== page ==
Well the narrative seed of the film came from me getting a massage years ago, and then just musing. It kind of occurred to me what the experience of being on the other side, on the masseuse side of the experience, would be like. I realised I would be incapable of doing that kind of work, just because of the fact that you’re having such an intimate experience with the bodies of total strangers. I didn’t feel I could handle the kind of variety of bodies and landscapes of skin that you would have to tolerate and be intimate with, it just sort of bowled me over when I realised how some people in the world are capable of that. I wondered if they ever reached – even those who had an affinity for it – if they ever reached a threshold. Bodies are weird and skin is freaky when you get right down to it. I wondered if that realisation just pierced through.
So that was a starting point. That was something I thought of, just that one moment for a character. Many of us have our identities so closely tied with what we do, and if you’re no longer capable of doing what you do, then how would that affect you? That was a quandary no matter what your occupation. When I worked with Rosemarie Dewitt on Your Sister’s Sister, suddenly that idea just came bubbling up again and I thought, she’s the one I want to explore this with. Then I started to put together the rest of the film.
Other than Rosemarie, did you have a cast in mind for the roles?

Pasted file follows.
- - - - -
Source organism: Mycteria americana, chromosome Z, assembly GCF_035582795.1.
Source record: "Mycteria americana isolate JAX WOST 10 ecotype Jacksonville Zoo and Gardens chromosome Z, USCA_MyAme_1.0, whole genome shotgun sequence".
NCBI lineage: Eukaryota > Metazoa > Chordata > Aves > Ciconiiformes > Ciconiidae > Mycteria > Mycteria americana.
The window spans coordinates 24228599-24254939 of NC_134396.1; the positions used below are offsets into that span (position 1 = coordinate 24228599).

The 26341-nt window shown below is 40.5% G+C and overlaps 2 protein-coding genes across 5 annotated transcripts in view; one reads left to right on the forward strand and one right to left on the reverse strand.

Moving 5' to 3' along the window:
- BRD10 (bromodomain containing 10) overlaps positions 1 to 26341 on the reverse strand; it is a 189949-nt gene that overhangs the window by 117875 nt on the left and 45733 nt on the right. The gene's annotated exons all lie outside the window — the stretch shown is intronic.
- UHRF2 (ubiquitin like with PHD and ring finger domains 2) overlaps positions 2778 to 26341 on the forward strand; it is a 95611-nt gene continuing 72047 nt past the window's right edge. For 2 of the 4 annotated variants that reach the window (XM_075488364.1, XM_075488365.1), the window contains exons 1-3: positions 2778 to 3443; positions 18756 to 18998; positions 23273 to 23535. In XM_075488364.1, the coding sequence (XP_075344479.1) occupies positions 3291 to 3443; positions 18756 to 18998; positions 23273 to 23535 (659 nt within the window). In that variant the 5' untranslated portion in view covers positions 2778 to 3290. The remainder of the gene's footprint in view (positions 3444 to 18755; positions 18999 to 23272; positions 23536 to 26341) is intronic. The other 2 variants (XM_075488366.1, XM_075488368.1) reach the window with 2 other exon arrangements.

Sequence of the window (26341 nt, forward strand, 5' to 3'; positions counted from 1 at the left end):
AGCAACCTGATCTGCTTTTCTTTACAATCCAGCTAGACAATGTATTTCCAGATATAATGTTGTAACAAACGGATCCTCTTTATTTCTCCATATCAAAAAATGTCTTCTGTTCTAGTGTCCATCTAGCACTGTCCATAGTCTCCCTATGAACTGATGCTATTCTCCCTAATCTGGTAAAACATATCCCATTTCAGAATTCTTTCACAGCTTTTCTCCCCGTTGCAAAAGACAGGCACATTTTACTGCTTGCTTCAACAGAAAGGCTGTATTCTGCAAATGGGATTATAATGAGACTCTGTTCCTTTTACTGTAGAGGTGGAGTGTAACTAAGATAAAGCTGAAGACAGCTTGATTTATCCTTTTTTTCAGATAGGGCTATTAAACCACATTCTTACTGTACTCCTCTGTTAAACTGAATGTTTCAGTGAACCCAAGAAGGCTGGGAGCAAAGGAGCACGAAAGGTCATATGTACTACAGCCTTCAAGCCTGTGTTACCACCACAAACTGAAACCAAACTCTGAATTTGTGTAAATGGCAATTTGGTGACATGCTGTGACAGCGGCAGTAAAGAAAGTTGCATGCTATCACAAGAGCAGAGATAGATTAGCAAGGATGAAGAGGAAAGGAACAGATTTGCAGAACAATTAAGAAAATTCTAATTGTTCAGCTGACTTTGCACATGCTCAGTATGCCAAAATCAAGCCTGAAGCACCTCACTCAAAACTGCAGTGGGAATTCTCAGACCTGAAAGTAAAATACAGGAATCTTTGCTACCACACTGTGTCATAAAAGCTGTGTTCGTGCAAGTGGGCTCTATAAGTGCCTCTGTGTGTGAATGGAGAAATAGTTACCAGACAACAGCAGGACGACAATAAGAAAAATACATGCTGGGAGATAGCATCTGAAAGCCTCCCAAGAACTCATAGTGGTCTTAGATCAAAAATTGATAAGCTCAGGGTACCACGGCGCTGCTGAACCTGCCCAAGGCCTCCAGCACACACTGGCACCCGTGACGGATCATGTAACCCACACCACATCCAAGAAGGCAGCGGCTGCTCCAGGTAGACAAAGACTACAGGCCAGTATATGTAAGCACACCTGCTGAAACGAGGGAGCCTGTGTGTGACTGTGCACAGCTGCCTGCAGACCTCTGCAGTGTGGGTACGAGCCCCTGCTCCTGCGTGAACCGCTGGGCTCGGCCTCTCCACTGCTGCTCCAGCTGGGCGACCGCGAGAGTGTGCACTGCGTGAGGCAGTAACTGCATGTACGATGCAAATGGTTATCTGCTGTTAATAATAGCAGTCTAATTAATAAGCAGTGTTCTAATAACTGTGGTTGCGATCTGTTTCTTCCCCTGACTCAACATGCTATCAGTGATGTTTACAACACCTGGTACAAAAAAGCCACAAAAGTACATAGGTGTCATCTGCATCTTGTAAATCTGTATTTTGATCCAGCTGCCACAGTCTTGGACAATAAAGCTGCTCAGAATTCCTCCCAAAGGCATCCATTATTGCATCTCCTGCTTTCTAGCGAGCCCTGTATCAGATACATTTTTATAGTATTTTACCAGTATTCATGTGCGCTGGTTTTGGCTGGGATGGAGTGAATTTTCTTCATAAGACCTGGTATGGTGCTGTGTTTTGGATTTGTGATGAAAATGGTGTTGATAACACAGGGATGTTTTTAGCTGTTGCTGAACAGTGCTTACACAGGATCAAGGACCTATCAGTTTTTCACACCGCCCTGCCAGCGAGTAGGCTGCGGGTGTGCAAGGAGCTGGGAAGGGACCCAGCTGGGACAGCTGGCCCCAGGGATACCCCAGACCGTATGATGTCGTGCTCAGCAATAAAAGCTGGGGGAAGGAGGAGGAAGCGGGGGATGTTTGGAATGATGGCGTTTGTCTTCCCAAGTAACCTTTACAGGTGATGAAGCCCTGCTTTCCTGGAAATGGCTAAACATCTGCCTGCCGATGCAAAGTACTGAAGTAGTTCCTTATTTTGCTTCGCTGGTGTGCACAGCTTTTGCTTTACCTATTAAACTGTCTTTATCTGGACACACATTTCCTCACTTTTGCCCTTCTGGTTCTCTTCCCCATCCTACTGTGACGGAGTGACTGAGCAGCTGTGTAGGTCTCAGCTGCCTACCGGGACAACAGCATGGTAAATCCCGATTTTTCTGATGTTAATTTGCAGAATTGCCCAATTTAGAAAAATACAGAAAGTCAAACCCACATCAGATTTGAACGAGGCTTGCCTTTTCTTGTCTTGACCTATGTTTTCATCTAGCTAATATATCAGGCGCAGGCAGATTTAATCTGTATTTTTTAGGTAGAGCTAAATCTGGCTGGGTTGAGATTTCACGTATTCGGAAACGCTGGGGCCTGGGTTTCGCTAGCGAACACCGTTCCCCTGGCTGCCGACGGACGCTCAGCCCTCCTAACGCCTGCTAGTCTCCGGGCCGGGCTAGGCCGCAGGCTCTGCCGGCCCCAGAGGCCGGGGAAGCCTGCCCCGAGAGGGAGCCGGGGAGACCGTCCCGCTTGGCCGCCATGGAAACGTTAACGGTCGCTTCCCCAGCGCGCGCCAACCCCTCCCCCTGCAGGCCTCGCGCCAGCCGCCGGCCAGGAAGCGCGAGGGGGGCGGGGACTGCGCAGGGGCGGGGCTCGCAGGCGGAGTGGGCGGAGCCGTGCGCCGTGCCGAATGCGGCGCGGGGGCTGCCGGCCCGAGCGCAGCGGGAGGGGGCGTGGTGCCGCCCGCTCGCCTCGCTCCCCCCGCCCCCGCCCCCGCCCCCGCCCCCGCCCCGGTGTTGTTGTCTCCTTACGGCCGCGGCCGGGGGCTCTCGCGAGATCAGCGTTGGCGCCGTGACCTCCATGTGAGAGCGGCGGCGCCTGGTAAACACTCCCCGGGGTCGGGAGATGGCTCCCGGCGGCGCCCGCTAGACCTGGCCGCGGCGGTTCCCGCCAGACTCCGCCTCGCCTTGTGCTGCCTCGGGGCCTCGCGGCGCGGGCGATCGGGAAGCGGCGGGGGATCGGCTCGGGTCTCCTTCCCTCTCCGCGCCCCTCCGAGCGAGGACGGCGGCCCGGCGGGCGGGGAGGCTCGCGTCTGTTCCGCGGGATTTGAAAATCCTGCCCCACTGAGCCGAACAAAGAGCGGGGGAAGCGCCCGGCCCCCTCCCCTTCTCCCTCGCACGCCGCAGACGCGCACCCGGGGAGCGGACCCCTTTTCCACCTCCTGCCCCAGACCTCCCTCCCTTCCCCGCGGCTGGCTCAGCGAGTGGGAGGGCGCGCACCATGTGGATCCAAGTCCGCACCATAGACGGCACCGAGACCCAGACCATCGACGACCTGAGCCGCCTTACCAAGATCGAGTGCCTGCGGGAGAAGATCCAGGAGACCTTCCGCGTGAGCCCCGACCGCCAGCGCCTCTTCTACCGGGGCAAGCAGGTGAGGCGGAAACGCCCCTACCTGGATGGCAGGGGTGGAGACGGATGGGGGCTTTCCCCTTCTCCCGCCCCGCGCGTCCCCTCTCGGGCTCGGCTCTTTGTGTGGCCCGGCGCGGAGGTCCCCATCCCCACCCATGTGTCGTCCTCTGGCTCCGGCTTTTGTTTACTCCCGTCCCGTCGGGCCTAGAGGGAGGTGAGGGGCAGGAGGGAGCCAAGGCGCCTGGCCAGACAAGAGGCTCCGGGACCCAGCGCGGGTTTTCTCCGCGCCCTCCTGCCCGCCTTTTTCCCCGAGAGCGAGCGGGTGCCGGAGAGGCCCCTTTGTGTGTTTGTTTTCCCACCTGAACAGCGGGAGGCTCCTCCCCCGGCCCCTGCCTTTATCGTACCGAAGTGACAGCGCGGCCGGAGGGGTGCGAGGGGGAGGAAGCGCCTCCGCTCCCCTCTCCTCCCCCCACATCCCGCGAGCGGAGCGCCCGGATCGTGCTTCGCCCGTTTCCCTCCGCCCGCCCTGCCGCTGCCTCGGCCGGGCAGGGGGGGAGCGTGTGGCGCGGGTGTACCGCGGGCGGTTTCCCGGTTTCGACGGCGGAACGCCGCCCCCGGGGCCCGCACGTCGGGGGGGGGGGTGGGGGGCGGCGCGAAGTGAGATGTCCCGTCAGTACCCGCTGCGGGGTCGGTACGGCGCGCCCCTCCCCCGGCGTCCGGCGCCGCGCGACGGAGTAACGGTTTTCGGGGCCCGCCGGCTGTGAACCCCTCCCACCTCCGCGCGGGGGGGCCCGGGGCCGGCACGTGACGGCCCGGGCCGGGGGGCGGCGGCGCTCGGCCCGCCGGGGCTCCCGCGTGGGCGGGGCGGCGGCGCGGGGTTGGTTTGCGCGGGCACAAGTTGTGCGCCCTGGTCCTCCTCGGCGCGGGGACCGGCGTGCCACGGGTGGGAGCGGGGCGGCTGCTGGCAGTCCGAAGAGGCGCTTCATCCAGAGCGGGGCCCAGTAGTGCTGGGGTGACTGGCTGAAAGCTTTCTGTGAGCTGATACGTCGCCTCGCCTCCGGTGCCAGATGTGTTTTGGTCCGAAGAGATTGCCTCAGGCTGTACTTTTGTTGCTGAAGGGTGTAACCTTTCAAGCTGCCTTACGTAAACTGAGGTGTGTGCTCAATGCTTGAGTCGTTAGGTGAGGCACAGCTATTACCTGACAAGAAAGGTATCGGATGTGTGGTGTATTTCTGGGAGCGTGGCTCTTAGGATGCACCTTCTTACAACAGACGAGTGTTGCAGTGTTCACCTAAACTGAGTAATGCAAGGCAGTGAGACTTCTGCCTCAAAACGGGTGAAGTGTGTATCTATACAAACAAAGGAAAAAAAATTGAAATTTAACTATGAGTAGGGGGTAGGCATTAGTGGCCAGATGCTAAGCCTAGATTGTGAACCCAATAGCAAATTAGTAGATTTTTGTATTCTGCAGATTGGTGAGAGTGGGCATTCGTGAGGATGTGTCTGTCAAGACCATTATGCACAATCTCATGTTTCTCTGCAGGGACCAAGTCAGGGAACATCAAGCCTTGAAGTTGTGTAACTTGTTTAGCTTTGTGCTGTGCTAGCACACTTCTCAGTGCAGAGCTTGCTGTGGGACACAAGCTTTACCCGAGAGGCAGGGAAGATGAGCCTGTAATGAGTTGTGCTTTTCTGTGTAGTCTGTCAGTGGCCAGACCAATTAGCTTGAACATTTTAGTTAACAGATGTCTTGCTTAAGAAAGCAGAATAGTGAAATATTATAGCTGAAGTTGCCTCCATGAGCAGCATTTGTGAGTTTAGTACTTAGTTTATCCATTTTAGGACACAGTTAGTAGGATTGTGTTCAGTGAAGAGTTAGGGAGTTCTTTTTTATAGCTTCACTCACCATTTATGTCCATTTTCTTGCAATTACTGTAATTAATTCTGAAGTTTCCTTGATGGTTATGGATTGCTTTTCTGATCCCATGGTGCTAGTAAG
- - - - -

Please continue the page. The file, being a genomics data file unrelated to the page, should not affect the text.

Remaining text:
The other who I absolutely write it for was Paul, who is played by Josh Pike. He was an actor I had never worked with before but I admired greatly. When I met him a couple of years before Touchy Feely was filmed, he’d seen and admired Humpday, so we had this immediate connection that we needed to work together one day. I had this idea with him of a dentist that goes through a transformation. When I was working on Rosemarie’s character I thought that would be an interesting parallel – they are going on seemingly opposite journeys of self-discovery. One person thinks of themselves as being in a really great place in life and has a real thirst for life and freedom, but then she gets kind of cut down at the knees and has to figure out to pull herself out of this abyss that has suddenly opened up, this little depression. Meanwhile, her brother is doing the opposite. He sees himself as being confined in his life and within this little box. He’s really ruled by limits and fear and clinging in this co-dependent relationship to his daughter and drowning her with him. It’s a very closed off existence and then, suddenly, he’s told externally that actually there might be more to him that maybe meets the eye. I thought the journeys would be interesting next to each other.